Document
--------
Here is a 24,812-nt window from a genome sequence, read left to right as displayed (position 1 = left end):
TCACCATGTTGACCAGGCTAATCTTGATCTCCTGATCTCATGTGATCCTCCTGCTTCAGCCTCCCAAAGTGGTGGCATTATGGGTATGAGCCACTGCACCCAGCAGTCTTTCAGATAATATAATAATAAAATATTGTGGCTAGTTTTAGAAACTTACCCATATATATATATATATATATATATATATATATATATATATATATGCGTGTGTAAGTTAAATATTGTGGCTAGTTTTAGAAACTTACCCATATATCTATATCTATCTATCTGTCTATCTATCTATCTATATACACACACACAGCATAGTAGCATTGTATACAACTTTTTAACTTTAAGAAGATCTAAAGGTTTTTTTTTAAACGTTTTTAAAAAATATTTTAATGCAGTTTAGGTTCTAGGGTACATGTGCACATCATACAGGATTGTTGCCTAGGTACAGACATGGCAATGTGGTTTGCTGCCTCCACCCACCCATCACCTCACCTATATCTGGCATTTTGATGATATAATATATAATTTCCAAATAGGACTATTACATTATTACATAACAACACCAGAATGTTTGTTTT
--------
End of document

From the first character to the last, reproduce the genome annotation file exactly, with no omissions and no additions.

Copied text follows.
Here is a 24,812-nt window from a genome sequence, read left to right as displayed (position 1 = left end):
TCACCATGTTGACCAGGCTAATCTTGATCTCCTGATCTCATGTGATCCTCCTGCTTCAGCCTCCCAAAGTGGTGGCATTATGGGTATGAGCCACTGCACCCAGCAGTCTTTCAGATAATATAATAATAAAATATTGTGGCTAGTTTTAGAAACTTACCCATATATATATATATATATATATATATATATATATATATATATATGCGTGTGTAAGTTAAATATTGTGGCTAGTTTTAGAAACTTACCCATATATCTATATCTATCTATCTGTCTATCTATCTATCTATATACACACACACAGCATAGTAGCATTGTATACAACTTTTTAACTTTAAGAAGATCTAAAGGTTTTTTTTTAAACGTTTTTAAAAAATATTTTAATGCAGTTTAGGTTCTAGGGTACATGTGCACATCATACAGGATTGTTGCCTAGGTACAGACATGGCAATGTGGTTTGCTGCCTCCACCCACCCATCACCTCACCTATATCTGGCATTTTGATGATATAATATATAATTTCCAAATAGGACTATTACATTATTACATAACAACACCAGAATGTTTGTTTT